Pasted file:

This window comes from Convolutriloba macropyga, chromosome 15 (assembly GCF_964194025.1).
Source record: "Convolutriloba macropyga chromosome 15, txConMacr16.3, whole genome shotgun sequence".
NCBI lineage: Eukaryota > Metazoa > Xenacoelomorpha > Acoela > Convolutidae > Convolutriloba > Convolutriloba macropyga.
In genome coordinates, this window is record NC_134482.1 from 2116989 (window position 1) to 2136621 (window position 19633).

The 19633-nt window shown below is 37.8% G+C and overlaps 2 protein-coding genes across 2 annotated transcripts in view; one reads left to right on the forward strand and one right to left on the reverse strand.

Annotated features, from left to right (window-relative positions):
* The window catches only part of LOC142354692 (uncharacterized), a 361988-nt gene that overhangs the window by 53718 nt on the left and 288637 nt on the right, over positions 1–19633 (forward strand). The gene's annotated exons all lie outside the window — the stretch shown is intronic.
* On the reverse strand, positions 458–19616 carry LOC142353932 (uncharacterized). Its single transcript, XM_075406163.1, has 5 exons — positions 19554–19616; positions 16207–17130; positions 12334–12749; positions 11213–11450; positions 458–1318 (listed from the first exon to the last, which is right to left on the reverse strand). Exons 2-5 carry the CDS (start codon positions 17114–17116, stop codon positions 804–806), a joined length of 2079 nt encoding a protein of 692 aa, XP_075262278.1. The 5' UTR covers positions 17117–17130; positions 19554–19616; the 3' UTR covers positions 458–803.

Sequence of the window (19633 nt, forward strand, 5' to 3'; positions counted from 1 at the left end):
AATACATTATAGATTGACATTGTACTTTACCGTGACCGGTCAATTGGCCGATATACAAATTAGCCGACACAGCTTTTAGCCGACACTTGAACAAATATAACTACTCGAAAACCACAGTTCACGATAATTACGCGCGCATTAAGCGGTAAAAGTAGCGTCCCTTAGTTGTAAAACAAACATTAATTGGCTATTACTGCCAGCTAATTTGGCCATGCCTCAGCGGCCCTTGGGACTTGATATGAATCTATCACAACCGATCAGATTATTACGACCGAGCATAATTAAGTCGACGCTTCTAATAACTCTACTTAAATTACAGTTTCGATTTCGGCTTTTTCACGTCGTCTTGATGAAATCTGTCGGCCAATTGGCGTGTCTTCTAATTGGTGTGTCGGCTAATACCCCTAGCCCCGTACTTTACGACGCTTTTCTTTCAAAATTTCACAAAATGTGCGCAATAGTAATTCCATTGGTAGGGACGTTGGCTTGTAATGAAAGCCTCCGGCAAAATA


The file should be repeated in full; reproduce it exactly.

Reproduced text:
This window comes from Convolutriloba macropyga, chromosome 15 (assembly GCF_964194025.1).
Source record: "Convolutriloba macropyga chromosome 15, txConMacr16.3, whole genome shotgun sequence".
NCBI lineage: Eukaryota > Metazoa > Xenacoelomorpha > Acoela > Convolutidae > Convolutriloba > Convolutriloba macropyga.
In genome coordinates, this window is record NC_134482.1 from 2116989 (window position 1) to 2136621 (window position 19633).

The 19633-nt window shown below is 37.8% G+C and overlaps 2 protein-coding genes across 2 annotated transcripts in view; one reads left to right on the forward strand and one right to left on the reverse strand.

Annotated features, from left to right (window-relative positions):
* The window catches only part of LOC142354692 (uncharacterized), a 361988-nt gene that overhangs the window by 53718 nt on the left and 288637 nt on the right, over positions 1–19633 (forward strand). The gene's annotated exons all lie outside the window — the stretch shown is intronic.
* On the reverse strand, positions 458–19616 carry LOC142353932 (uncharacterized). Its single transcript, XM_075406163.1, has 5 exons — positions 19554–19616; positions 16207–17130; positions 12334–12749; positions 11213–11450; positions 458–1318 (listed from the first exon to the last, which is right to left on the reverse strand). Exons 2-5 carry the CDS (start codon positions 17114–17116, stop codon positions 804–806), a joined length of 2079 nt encoding a protein of 692 aa, XP_075262278.1. The 5' UTR covers positions 17117–17130; positions 19554–19616; the 3' UTR covers positions 458–803.

Sequence of the window (19633 nt, forward strand, 5' to 3'; positions counted from 1 at the left end):
AATACATTATAGATTGACATTGTACTTTACCGTGACCGGTCAATTGGCCGATATACAAATTAGCCGACACAGCTTTTAGCCGACACTTGAACAAATATAACTACTCGAAAACCACAGTTCACGATAATTACGCGCGCATTAAGCGGTAAAAGTAGCGTCCCTTAGTTGTAAAACAAACATTAATTGGCTATTACTGCCAGCTAATTTGGCCATGCCTCAGCGGCCCTTGGGACTTGATATGAATCTATCACAACCGATCAGATTATTACGACCGAGCATAATTAAGTCGACGCTTCTAATAACTCTACTTAAATTACAGTTTCGATTTCGGCTTTTTCACGTCGTCTTGATGAAATCTGTCGGCCAATTGGCGTGTCTTCTAATTGGTGTGTCGGCTAATACCCCTAGCCCCGTACTTTACGACGCTTTTCTTTCAAAATTTCACAAAATGTGCGCAATAGTAATTCCATTGGTAGGGACGTTGGCTTGTAATGAAAGCCTCCGGCAAAATA